EU Parliament Promises ‘In-Depth Inquiry’ Into US Surveillance

As Europe’s ire at US surveillance continues to grow, along with concerns about the eventual economic and social fallout, the EU Parliament has confirmed plans for an “in-depth inquiry” into PRISM and other spying allegations.

A resolution was passed on Thursday, tasking Parliament’s Civil Liberties Committee with carrying out the investigation, the results of which will be released by the end of the year.

Surveillance probe

MEPs involved in the inquiry will recommend ways to shore up IT security across EU institutions, following claims the US had bugged European Union offices. That revelation has already put a transatlantic trade pact in danger of falling through.

Some have now called for data sharing deals with the US, which cover bank and air passenger information, to be suspended too.

Parliament has also expressed concern over reported surveillance programmes run by several EU member states, including  the UK, Sweden, The Netherlands, Germany and Poland.

And MEPs have called for greater protection for whistleblowers such as Edward Snowden, who has released troves of information on spying by US and other nation states.

Cloud impact

European Commission vice president Neelie Kroes has continued to voice her own concerns about reports of mass surveillance by the US National Security Agency (NSA).

In a speech yesterday, she questioned whether the revelations would damage the adoption of cloud services, given the impact on trust.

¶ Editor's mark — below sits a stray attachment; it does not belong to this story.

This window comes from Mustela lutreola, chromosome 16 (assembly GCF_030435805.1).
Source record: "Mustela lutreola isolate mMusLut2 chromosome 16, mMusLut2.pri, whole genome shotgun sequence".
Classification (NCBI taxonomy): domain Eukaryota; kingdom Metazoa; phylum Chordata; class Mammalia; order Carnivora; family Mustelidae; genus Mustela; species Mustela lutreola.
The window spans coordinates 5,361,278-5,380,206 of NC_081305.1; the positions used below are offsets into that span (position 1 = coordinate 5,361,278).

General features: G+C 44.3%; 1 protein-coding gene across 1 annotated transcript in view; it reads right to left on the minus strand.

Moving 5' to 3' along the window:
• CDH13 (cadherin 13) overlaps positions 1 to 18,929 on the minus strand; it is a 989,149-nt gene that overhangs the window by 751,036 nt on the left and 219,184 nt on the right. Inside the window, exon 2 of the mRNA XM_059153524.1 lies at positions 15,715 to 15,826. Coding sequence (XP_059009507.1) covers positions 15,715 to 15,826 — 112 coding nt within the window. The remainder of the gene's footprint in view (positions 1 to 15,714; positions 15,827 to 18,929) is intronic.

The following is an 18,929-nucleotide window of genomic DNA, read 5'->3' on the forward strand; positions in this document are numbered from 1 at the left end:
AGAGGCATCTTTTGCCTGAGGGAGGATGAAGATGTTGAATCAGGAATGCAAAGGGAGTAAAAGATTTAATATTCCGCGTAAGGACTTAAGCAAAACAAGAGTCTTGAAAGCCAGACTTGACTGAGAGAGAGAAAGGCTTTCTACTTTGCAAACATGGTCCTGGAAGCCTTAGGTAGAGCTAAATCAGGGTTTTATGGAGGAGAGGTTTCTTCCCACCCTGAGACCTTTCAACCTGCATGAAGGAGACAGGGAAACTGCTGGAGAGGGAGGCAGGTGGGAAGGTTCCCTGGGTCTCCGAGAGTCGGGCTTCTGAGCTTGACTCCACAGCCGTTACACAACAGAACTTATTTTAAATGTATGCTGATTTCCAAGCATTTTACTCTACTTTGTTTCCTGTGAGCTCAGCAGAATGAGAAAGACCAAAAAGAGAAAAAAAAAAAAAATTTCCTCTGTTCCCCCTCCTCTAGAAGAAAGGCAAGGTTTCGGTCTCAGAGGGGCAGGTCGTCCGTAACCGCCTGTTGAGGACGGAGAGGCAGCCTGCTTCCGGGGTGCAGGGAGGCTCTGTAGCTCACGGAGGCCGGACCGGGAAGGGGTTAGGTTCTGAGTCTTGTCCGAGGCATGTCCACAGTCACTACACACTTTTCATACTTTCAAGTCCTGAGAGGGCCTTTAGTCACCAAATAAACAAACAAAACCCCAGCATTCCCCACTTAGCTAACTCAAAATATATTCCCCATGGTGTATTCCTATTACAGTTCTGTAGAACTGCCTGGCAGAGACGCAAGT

“If European cloud customers cannot trust the United States government or their assurances, then maybe they won’t trust US cloud providers either. That is my guess. And if I am right then there are multi-billion euro consequences for American companies,” Kroes said.

“If I were an American cloud provider, I would be quite frustrated with my government right now. I do not have an agenda here: I am committed to open markets, to liberal values, and the opportunities of new digital innovations. Yet even I am thinking twice about whether there is such a thing as a level playing field when it comes to the cloud.”

For whatever reason, Kroes did not speculate on the impact of allegations of widespread snooping by EU nations on the future of cloud.

Shhh!  Don’t look at our quiz on Whistleblowers and leaks!

Thomas Brewster

Tom Brewster is TechWeek Europe's Security Correspondent. He has also been named BT Information Security Journalist of the Year in 2012 and 2013.

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